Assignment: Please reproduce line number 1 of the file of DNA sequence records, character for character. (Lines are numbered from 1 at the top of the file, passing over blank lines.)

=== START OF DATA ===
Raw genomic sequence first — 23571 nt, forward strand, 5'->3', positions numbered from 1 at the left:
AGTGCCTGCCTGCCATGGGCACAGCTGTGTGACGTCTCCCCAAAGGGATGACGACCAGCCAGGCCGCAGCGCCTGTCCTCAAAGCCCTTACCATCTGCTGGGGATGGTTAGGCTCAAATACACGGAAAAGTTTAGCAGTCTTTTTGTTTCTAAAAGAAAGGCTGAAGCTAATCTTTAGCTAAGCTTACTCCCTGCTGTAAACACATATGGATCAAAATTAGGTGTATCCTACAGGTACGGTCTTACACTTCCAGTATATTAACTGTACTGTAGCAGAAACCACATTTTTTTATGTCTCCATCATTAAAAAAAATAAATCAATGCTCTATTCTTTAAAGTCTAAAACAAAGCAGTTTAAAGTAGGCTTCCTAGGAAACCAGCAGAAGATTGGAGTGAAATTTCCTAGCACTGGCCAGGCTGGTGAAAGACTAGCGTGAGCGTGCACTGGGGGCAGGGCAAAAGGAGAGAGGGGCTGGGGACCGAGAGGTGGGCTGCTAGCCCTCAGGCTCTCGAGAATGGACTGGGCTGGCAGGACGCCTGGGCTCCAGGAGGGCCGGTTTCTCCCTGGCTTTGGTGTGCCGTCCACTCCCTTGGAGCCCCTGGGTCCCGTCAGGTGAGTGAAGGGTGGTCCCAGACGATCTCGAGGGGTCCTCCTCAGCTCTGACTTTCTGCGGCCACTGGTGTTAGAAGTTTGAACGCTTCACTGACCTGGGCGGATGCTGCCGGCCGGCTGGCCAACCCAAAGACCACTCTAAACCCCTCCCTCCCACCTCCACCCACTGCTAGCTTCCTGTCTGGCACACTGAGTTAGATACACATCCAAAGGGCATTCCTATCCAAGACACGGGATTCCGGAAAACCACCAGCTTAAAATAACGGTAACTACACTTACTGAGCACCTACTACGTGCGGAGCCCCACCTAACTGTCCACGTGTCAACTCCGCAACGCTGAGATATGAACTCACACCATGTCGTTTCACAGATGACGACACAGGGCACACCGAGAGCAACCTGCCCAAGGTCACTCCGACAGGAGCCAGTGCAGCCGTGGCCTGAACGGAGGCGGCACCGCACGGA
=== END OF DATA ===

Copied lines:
Raw genomic sequence first — 23571 nt, forward strand, 5'->3', positions numbered from 1 at the left: